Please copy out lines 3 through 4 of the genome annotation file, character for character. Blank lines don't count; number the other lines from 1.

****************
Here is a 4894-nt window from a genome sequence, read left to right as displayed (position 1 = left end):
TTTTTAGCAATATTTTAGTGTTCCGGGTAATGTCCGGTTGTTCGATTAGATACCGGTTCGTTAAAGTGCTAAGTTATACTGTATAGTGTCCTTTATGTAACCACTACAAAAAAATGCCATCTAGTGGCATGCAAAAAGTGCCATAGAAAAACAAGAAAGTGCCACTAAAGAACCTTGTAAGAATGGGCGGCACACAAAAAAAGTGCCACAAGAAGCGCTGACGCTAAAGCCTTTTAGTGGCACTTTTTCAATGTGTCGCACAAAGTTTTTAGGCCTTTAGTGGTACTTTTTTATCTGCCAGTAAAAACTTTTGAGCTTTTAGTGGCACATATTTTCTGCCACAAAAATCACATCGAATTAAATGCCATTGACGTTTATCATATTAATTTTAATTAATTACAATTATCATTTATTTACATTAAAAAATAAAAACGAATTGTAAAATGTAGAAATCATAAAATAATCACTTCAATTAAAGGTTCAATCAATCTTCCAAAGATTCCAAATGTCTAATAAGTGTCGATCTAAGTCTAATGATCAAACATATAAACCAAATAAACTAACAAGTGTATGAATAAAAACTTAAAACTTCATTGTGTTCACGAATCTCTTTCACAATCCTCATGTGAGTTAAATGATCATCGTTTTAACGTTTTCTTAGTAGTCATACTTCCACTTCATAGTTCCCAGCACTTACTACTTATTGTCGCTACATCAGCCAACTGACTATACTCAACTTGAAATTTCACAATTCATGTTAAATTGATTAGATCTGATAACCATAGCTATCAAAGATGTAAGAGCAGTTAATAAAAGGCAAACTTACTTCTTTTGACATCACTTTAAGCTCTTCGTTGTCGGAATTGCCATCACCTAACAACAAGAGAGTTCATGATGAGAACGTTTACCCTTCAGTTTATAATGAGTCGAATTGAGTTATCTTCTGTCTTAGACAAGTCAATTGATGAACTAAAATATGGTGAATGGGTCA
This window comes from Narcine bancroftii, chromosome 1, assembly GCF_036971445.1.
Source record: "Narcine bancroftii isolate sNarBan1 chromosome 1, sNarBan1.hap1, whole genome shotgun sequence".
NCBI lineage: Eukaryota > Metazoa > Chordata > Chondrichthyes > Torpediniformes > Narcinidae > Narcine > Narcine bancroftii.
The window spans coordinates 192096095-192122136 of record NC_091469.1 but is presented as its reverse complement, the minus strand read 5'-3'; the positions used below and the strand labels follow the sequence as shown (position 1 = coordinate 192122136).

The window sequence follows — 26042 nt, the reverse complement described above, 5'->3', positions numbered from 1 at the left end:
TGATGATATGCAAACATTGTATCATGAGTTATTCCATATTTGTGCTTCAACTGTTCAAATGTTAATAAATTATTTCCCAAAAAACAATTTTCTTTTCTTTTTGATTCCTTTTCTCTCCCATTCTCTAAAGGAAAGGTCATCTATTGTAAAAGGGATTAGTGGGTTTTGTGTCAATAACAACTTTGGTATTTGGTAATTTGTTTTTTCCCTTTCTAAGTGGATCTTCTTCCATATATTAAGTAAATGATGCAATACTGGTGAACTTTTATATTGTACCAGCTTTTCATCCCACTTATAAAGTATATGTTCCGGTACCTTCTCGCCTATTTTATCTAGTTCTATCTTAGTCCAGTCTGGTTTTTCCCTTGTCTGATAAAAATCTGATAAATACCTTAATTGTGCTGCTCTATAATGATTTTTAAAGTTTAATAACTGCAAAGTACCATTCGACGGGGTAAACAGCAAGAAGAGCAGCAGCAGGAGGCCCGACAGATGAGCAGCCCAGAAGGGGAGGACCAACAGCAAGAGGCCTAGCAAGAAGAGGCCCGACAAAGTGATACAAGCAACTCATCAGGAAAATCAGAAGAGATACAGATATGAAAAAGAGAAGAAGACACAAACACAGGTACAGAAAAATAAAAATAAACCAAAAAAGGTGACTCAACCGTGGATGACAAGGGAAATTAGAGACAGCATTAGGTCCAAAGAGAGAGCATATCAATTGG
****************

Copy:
This window comes from Narcine bancroftii, chromosome 1, assembly GCF_036971445.1.
Source record: "Narcine bancroftii isolate sNarBan1 chromosome 1, sNarBan1.hap1, whole genome shotgun sequence".